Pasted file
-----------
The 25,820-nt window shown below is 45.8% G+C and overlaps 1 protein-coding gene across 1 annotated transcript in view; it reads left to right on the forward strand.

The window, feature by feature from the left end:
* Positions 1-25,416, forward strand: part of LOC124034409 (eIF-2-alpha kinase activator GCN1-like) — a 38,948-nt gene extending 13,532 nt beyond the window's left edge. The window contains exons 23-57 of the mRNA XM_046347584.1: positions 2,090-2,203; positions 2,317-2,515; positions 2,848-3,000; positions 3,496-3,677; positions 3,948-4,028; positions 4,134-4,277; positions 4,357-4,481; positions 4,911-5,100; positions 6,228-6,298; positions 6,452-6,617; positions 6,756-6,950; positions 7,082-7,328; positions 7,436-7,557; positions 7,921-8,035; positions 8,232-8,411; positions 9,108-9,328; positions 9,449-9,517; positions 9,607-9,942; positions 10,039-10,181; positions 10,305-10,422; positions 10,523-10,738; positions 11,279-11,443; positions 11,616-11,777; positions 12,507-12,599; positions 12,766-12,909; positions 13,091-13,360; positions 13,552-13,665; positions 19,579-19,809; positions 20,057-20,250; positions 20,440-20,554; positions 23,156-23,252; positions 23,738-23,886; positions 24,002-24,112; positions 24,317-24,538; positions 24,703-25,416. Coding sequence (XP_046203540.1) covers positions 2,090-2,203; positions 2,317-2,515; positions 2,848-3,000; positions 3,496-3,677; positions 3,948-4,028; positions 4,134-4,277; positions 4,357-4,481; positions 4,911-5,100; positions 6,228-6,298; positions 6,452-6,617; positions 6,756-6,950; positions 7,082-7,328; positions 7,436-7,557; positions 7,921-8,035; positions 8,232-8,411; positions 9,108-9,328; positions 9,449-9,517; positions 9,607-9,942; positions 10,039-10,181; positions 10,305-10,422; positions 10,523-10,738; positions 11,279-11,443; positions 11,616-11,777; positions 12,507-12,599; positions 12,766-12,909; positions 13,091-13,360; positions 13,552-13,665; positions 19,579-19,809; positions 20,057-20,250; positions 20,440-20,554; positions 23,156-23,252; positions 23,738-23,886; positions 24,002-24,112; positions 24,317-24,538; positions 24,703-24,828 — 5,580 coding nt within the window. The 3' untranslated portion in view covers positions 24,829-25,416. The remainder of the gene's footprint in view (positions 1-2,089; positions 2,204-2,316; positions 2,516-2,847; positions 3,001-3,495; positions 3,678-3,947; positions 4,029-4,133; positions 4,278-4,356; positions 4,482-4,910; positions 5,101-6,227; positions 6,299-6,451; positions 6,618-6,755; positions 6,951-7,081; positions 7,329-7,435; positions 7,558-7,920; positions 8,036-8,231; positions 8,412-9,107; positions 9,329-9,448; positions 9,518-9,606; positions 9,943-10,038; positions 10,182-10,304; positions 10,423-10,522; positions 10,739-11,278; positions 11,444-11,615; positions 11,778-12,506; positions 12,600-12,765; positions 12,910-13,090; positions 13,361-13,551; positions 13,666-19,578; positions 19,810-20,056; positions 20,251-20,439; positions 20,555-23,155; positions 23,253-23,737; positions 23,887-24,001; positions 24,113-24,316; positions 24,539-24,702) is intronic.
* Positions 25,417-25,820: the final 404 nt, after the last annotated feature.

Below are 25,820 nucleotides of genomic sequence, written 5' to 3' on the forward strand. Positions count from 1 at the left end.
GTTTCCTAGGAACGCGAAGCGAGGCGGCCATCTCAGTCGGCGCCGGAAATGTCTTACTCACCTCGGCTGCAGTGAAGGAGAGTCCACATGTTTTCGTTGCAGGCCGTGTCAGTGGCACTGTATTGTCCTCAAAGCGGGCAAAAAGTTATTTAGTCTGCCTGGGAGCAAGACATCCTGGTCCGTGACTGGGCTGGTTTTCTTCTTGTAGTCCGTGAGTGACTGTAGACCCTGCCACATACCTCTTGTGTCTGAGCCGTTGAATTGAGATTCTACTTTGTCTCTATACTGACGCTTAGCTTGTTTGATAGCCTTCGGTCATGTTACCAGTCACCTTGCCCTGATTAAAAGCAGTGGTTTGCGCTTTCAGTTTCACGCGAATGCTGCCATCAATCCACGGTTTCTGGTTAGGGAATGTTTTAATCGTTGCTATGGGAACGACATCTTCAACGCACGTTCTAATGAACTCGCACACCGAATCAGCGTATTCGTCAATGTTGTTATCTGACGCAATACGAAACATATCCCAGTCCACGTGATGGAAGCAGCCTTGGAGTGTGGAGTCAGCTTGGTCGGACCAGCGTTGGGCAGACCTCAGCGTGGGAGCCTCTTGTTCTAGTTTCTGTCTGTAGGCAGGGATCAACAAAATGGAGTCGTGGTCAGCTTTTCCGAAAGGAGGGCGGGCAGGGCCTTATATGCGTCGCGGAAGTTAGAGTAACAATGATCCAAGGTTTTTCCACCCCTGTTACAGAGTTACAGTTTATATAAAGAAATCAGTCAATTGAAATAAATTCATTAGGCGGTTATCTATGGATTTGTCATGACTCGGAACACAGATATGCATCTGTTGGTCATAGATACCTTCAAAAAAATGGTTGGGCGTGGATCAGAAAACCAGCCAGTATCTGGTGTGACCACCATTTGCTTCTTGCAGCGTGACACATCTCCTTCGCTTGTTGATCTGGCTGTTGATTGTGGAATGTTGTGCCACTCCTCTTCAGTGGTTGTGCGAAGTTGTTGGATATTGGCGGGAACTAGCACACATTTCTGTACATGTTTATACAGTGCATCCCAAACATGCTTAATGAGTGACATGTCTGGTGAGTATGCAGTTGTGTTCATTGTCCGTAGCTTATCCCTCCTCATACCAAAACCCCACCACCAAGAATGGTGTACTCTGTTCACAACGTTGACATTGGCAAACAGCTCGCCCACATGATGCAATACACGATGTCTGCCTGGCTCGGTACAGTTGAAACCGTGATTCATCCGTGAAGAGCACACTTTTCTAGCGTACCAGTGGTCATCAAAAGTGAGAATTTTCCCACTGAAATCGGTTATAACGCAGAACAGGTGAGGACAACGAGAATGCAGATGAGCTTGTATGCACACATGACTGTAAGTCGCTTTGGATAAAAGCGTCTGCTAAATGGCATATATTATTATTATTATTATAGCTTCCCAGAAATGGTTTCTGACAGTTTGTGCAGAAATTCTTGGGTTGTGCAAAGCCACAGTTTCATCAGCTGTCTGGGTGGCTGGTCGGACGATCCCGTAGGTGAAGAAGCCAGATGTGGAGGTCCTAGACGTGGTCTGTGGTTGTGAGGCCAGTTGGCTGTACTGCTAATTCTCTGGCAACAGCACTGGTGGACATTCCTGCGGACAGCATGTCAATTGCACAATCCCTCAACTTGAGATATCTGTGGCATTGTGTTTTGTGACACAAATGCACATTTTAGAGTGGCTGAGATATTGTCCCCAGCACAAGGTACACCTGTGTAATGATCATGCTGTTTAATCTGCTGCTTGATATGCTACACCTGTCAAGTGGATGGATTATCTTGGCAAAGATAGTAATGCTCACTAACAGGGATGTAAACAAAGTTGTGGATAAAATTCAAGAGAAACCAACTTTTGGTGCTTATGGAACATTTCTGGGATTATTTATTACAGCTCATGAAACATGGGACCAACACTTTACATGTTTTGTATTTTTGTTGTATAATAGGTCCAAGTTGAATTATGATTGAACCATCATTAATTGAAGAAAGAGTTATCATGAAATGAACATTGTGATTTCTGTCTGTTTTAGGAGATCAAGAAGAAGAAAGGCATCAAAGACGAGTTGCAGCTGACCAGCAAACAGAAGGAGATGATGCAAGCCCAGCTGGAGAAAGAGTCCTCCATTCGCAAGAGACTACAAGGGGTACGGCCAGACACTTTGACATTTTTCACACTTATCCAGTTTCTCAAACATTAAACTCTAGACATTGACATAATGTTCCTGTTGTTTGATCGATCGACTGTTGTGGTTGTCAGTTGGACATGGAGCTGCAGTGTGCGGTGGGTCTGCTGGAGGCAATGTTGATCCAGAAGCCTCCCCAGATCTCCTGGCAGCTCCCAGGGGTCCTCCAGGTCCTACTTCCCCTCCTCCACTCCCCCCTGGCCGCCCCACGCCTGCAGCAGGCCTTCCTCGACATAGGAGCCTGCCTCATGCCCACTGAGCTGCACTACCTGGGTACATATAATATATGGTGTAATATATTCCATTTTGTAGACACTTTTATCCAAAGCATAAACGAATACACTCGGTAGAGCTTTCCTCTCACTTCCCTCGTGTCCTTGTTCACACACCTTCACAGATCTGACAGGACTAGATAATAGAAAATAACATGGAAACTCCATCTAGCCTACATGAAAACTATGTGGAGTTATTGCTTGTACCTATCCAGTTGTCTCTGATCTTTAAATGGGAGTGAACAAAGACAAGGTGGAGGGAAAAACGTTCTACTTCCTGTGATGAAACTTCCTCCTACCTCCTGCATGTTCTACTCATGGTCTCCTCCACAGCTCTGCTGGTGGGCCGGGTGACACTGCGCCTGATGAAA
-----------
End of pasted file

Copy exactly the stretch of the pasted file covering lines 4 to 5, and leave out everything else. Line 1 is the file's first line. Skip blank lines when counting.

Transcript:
* Positions 25,417-25,820: the final 404 nt, after the last annotated feature.

Below are 25,820 nucleotides of genomic sequence, written 5' to 3' on the forward strand. Positions count from 1 at the left end.